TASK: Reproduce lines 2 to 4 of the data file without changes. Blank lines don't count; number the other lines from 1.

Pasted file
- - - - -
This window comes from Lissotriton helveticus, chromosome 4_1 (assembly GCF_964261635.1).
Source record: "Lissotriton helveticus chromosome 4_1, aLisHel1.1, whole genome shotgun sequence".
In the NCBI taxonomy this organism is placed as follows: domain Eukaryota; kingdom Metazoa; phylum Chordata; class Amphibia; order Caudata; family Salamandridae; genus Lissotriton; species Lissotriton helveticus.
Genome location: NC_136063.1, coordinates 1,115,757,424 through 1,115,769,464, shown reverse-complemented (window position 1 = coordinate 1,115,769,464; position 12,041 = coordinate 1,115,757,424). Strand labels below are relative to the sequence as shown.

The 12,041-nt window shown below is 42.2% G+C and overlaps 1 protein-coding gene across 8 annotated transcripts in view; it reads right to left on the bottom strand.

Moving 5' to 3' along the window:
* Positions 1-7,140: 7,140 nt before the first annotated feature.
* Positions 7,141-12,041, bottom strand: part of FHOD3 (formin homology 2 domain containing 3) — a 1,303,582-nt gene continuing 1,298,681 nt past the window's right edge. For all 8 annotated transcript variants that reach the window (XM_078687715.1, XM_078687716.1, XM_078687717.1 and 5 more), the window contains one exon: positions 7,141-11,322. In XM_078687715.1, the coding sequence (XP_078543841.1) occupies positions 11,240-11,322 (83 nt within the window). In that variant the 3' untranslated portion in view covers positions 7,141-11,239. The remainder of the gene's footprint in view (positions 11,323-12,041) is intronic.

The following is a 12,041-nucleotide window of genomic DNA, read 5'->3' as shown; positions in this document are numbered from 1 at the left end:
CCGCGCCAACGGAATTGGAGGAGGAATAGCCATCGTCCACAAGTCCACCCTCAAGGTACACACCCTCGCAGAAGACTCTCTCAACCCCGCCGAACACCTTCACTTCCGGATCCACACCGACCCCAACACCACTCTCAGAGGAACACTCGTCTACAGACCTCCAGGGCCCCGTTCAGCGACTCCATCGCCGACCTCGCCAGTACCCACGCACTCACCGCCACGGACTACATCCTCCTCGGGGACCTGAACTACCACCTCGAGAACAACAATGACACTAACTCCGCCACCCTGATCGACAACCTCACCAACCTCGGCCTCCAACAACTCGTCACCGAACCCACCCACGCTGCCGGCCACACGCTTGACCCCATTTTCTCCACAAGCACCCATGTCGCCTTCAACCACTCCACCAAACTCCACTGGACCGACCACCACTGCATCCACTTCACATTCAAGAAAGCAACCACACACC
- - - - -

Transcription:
Source record: "Lissotriton helveticus chromosome 4_1, aLisHel1.1, whole genome shotgun sequence".
In the NCBI taxonomy this organism is placed as follows: domain Eukaryota; kingdom Metazoa; phylum Chordata; class Amphibia; order Caudata; family Salamandridae; genus Lissotriton; species Lissotriton helveticus.
Genome location: NC_136063.1, coordinates 1,115,757,424 through 1,115,769,464, shown reverse-complemented (window position 1 = coordinate 1,115,769,464; position 12,041 = coordinate 1,115,757,424). Strand labels below are relative to the sequence as shown.